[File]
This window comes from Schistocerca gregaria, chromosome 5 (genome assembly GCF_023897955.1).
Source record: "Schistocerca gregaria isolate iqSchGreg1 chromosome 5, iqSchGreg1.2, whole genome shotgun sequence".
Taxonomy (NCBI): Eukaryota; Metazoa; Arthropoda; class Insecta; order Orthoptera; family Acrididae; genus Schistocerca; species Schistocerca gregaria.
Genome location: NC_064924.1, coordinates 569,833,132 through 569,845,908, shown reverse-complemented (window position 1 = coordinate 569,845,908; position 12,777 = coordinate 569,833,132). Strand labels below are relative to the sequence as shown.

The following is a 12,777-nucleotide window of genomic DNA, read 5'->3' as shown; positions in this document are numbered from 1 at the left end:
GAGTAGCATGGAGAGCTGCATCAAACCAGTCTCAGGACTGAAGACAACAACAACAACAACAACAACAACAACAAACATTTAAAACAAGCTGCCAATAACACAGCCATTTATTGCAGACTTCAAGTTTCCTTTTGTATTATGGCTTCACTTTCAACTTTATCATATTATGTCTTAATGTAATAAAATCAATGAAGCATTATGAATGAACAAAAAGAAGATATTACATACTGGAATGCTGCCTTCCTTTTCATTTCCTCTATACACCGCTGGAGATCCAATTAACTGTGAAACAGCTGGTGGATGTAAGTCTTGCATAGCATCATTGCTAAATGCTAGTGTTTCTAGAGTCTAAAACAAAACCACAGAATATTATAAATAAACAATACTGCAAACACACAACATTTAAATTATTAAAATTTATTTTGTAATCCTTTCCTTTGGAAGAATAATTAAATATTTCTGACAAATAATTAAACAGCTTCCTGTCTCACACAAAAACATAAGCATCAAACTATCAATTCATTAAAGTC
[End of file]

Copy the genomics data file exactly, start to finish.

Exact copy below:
This window comes from Schistocerca gregaria, chromosome 5 (genome assembly GCF_023897955.1).
Source record: "Schistocerca gregaria isolate iqSchGreg1 chromosome 5, iqSchGreg1.2, whole genome shotgun sequence".
Taxonomy (NCBI): Eukaryota; Metazoa; Arthropoda; class Insecta; order Orthoptera; family Acrididae; genus Schistocerca; species Schistocerca gregaria.
Genome location: NC_064924.1, coordinates 569,833,132 through 569,845,908, shown reverse-complemented (window position 1 = coordinate 569,845,908; position 12,777 = coordinate 569,833,132). Strand labels below are relative to the sequence as shown.

The following is a 12,777-nucleotide window of genomic DNA, read 5'->3' as shown; positions in this document are numbered from 1 at the left end:
GAGTAGCATGGAGAGCTGCATCAAACCAGTCTCAGGACTGAAGACAACAACAACAACAACAACAACAACAACAAACATTTAAAACAAGCTGCCAATAACACAGCCATTTATTGCAGACTTCAAGTTTCCTTTTGTATTATGGCTTCACTTTCAACTTTATCATATTATGTCTTAATGTAATAAAATCAATGAAGCATTATGAATGAACAAAAAGAAGATATTACATACTGGAATGCTGCCTTCCTTTTCATTTCCTCTATACACCGCTGGAGATCCAATTAACTGTGAAACAGCTGGTGGATGTAAGTCTTGCATAGCATCATTGCTAAATGCTAGTGTTTCTAGAGTCTAAAACAAAACCACAGAATATTATAAATAAACAATACTGCAAACACACAACATTTAAATTATTAAAATTTATTTTGTAATCCTTTCCTTTGGAAGAATAATTAAATATTTCTGACAAATAATTAAACAGCTTCCTGTCTCACACAAAAACATAAGCATCAAACTATCAATTCATTAAAGTC